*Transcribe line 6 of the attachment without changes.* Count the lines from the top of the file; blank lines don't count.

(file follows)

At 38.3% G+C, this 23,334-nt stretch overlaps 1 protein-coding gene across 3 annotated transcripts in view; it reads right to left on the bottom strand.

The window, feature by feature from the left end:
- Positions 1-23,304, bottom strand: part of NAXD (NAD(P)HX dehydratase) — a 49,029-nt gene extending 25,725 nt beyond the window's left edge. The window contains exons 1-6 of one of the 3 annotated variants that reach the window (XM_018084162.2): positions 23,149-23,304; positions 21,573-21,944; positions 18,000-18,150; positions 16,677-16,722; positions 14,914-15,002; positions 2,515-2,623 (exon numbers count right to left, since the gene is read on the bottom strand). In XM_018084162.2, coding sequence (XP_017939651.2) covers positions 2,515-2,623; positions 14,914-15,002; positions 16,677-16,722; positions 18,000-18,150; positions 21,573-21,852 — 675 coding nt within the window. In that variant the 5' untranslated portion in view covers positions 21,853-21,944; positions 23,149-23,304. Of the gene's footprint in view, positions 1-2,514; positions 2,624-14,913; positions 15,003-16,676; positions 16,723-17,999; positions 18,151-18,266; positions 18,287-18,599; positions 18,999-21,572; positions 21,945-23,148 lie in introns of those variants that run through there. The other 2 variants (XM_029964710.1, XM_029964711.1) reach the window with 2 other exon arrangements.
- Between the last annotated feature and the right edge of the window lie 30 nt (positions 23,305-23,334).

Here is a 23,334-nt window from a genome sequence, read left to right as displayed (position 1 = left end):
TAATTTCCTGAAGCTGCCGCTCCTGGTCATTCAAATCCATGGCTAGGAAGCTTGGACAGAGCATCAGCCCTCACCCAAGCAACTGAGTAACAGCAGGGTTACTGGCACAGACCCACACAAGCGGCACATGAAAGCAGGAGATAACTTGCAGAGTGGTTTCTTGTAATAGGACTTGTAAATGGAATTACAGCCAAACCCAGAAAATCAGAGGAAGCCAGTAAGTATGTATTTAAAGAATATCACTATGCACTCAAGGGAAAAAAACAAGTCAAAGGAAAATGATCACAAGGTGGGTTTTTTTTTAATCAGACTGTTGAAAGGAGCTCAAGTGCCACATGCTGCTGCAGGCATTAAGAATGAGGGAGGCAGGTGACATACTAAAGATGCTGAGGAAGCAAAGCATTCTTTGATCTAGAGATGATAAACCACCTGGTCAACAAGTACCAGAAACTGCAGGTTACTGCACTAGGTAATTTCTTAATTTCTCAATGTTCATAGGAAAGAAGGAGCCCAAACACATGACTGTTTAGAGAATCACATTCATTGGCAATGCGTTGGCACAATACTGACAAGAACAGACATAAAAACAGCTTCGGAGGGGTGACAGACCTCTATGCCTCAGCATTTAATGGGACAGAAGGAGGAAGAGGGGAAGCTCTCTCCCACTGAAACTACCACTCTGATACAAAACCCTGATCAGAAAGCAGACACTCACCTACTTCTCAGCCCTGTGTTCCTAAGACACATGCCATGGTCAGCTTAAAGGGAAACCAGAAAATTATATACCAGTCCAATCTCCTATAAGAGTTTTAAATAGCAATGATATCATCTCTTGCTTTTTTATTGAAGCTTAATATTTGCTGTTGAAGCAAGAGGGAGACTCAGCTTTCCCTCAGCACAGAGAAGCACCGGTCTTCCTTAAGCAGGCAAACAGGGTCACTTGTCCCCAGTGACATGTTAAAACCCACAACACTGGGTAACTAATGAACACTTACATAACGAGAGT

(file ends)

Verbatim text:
TAATTTCCTGAAGCTGCCGCTCCTGGTCATTCAAATCCATGGCTAGGAAGCTTGGACAGAGCATCAGCCCTCACCCAAGCAACTGAGTAACAGCAGGGTTACTGGCACAGACCCACACAAGCGGCACATGAAAGCAGGAGATAACTTGCAGAGTGGTTTCTTGTAATAGGACTTGTAAATGGAATTACAGCCAAACCCAGAAAATCAGAGGAAGCCAGTAAGTATGTATTTAAAGAATATCACTATGCACTCAAGGGAAAAAAACAAGTCAAAGGAAAATGATCACAAGGTGGGTTTTTTTTTAATCAGACTGTTGAAAGGAGCTCAAGTGCCACATGCTGCTGCAGGCATTAAGAATGAGGGAGGCAGGTGACATACTAAAGATGCTGAGGAAGCAAAGCATTCTTTGATCTAGAGATGATAAACCACCTGGTCAACAAGTACCAGAAACTGCAGGTTACTGCACTAGGTAATTTCTTAATTTCTCAATGTTCATAGGAAAGAAGGAGCCCAAACACATGACTGTTTAGAGAATCACATTCATTGGCAATGCGTTGGCACAATACTGACAAGAACAGACATAAAAACAGCTTCGGAGGGGTGACAGACCTCTATGCCTCAGCATTTAATGGGACAGAAGGAGGAAGAGGGGAAGCTCTCTCCCACTGAAACTACCACTCTGATACAAAACCCTGATCAGAAAGCAGACACTCACCTACTTCTCAGCCCTGTGTTCCTAAGACACATGCCATGGTCAGCTTAAAGGGAAACCAGAAAATTATATACCAGTCCAATCTCCTATAAGAGTTTTAAATAGCAATGATATCATCTCTTGCTTTTTTATTGAAGCTTAATATTTGCTGTTGAAGCAAGAGGGAGACTCAGCTTTCCCTCAGCACAGAGAAGCACCGGTCTTCCTTAAGCAGGCAAACAGGGTCACTTGTCCCCAGTGACATGTTAAAACCCACAACACTGGGTAACTAATGAACACTTACATAACGAGAGT